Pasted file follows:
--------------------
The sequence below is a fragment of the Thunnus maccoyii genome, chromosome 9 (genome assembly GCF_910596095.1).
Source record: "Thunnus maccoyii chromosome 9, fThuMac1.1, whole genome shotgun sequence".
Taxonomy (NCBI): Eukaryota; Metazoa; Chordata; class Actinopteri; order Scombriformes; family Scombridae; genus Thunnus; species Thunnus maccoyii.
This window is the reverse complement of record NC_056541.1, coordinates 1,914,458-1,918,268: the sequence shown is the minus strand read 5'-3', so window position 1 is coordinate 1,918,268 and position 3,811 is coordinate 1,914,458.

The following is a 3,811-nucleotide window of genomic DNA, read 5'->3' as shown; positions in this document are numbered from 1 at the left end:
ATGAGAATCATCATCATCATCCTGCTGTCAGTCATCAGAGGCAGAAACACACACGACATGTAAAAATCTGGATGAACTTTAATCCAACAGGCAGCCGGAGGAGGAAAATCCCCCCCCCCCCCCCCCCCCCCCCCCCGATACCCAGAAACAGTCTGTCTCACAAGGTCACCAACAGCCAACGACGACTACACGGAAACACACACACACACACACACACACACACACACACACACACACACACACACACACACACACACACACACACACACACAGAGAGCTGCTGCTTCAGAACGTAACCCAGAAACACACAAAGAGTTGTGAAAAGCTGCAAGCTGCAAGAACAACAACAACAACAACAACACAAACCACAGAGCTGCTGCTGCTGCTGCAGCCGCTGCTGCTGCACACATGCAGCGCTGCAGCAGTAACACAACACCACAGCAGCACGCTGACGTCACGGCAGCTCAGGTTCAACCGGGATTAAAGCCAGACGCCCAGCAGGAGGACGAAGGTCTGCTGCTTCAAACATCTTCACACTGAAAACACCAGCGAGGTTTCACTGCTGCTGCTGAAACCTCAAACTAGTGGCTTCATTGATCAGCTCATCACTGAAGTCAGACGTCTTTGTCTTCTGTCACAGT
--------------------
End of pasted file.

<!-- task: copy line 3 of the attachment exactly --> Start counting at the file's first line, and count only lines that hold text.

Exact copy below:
Taxonomy (NCBI): Eukaryota; Metazoa; Chordata; class Actinopteri; order Scombriformes; family Scombridae; genus Thunnus; species Thunnus maccoyii.